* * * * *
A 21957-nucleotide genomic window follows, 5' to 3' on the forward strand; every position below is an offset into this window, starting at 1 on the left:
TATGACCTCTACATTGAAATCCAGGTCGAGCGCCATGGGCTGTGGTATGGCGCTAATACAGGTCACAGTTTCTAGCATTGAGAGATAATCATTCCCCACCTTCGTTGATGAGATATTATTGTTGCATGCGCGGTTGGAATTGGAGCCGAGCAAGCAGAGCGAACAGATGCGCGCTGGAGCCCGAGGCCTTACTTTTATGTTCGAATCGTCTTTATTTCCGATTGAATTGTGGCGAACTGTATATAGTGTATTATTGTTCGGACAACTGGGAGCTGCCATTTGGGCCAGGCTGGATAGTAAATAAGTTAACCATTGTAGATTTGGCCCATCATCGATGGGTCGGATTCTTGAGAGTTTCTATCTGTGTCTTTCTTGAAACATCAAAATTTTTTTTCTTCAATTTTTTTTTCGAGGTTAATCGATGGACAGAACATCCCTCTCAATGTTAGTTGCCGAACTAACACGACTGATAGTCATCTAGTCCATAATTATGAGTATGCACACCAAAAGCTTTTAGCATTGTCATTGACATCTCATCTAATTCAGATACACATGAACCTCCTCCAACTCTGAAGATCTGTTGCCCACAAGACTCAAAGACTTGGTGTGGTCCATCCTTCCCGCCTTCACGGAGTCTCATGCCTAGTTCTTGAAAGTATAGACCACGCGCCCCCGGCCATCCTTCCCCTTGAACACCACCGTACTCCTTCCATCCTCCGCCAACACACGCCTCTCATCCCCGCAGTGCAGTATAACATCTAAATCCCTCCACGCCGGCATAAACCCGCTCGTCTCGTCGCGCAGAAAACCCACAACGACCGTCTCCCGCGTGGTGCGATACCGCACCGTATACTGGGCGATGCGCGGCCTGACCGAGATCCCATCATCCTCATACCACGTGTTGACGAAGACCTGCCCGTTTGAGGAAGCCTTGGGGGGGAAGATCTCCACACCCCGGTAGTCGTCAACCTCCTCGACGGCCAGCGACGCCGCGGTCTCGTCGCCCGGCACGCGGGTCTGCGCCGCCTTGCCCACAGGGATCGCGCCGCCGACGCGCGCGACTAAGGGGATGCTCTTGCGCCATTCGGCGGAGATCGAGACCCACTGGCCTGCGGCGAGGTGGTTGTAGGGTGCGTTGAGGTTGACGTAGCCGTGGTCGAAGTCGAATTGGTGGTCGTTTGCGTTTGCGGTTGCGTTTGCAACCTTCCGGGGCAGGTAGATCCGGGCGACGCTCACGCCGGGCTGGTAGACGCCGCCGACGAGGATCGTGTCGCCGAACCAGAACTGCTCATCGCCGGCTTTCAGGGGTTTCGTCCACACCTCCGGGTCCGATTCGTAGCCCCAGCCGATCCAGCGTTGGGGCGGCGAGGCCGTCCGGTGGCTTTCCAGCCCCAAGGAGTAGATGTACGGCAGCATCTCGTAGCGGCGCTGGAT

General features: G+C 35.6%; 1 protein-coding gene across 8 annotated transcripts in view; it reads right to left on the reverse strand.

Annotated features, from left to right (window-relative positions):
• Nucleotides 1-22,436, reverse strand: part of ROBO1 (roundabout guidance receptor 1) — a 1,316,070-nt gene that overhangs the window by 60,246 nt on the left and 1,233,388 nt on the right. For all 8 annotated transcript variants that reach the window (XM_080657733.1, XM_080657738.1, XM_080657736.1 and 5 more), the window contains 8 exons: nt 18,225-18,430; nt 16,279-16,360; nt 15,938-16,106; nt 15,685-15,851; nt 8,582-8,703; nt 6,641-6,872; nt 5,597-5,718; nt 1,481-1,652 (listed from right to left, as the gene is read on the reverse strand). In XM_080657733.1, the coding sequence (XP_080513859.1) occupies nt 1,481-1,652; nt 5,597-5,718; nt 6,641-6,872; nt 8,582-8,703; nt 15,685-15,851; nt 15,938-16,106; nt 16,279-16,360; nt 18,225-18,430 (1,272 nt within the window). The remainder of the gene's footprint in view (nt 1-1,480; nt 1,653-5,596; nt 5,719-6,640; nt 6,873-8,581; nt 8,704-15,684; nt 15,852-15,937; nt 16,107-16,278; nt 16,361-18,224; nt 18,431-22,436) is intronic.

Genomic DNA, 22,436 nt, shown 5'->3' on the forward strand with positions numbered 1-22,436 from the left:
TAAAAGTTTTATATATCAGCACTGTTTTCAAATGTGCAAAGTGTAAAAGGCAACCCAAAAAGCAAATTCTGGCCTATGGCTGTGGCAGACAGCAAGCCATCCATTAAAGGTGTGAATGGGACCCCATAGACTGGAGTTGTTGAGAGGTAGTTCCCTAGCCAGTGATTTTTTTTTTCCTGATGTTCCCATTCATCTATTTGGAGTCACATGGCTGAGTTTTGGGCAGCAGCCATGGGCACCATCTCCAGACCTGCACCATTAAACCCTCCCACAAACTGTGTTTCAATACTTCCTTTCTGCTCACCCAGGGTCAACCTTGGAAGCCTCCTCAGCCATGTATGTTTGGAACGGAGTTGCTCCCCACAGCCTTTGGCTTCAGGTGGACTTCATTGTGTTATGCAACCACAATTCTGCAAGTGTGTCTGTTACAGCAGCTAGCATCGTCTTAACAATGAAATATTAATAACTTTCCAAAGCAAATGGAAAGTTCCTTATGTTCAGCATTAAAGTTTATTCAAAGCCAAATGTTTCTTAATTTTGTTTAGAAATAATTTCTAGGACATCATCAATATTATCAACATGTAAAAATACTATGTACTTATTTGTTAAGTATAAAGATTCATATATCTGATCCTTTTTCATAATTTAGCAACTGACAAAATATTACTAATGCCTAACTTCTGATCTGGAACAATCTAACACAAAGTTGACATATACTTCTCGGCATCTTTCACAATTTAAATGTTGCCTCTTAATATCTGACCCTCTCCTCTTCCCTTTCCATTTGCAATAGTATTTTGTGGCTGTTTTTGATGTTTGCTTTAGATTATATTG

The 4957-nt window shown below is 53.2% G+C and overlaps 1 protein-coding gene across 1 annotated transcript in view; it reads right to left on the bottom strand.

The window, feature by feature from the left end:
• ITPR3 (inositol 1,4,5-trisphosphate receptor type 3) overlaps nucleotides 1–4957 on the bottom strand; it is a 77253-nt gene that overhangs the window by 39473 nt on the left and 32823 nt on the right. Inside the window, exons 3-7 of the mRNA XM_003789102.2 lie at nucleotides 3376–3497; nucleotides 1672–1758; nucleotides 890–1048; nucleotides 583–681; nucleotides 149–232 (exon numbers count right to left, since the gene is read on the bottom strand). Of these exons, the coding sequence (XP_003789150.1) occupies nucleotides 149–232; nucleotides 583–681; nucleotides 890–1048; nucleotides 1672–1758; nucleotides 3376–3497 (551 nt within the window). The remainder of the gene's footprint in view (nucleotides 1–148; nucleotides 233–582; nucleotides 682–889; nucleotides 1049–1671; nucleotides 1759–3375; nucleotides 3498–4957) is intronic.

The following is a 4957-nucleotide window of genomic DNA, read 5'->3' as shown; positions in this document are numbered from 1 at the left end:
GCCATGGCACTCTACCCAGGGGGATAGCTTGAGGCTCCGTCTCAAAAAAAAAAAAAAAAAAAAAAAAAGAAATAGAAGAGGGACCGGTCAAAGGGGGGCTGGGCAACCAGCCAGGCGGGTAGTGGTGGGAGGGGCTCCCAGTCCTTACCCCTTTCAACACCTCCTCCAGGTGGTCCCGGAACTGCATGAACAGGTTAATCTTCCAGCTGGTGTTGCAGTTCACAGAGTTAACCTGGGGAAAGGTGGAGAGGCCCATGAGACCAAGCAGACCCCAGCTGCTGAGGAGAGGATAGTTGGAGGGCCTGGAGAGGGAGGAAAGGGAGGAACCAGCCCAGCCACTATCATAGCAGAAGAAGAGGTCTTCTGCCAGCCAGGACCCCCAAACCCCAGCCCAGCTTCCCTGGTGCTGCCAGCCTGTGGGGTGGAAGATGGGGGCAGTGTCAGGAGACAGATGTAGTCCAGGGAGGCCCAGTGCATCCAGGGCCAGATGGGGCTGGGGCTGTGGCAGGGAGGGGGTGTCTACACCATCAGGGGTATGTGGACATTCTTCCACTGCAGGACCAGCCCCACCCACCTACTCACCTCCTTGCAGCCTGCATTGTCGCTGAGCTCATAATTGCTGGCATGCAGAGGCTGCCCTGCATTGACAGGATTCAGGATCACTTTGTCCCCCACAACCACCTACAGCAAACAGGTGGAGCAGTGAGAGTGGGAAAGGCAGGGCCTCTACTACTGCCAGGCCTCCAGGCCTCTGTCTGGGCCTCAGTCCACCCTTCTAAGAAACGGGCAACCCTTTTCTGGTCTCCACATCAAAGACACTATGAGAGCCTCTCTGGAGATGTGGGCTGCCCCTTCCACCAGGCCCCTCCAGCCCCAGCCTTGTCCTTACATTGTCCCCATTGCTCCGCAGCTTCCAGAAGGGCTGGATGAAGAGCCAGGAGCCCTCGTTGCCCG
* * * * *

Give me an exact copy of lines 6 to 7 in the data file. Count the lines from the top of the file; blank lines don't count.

Genomic DNA, 22,436 nt, shown 5'->3' on the forward strand with positions numbered 1-22,436 from the left:
TAAAAGTTTTATATATCAGCACTGTTTTCAAATGTGCAAAGTGTAAAAGGCAACCCAAAAAGCAAATTCTGGCCTATGGCTGTGGCAGACAGCAAGCCATCCATTAAAGGTGTGAATGGGACCCCATAGACTGGAGTTGTTGAGAGGTAGTTCCCTAGCCAGTGATTTTTTTTTTCCTGATGTTCCCATTCATCTATTTGGAGTCACATGGCTGAGTTTTGGGCAGCAGCCATGGGCACCATCTCCAGACCTGCACCATTAAACCCTCCCACAAACTGTGTTTCAATACTTCCTTTCTGCTCACCCAGGGTCAACCTTGGAAGCCTCCTCAGCCATGTATGTTTGGAACGGAGTTGCTCCCCACAGCCTTTGGCTTCAGGTGGACTTCATTGTGTTATGCAACCACAATTCTGCAAGTGTGTCTGTTACAGCAGCTAGCATCGTCTTAACAATGAAATATTAATAACTTTCCAAAGCAAATGGAAAGTTCCTTATGTTCAGCATTAAAGTTTATTCAAAGCCAAATGTTTCTTAATTTTGTTTAGAAATAATTTCTAGGACATCATCAATATTATCAACATGTAAAAATACTATGTACTTATTTGTTAAGTATAAAGATTCATATATCTGATCCTTTTTCATAATTTAGCAACTGACAAAATATTACTAATGCCTAACTTCTGATCTGGAACAATCTAACACAAAGTTGACATATACTTCTCGGCATCTTTCACAATTTAAATGTTGCCTCTTAATATCTGACCCTCTCCTCTTCCCTTTCCATTTGCAATAGTATTTTGTGGCTGTTTTTGATGTTTGCTTTAGATTATATTG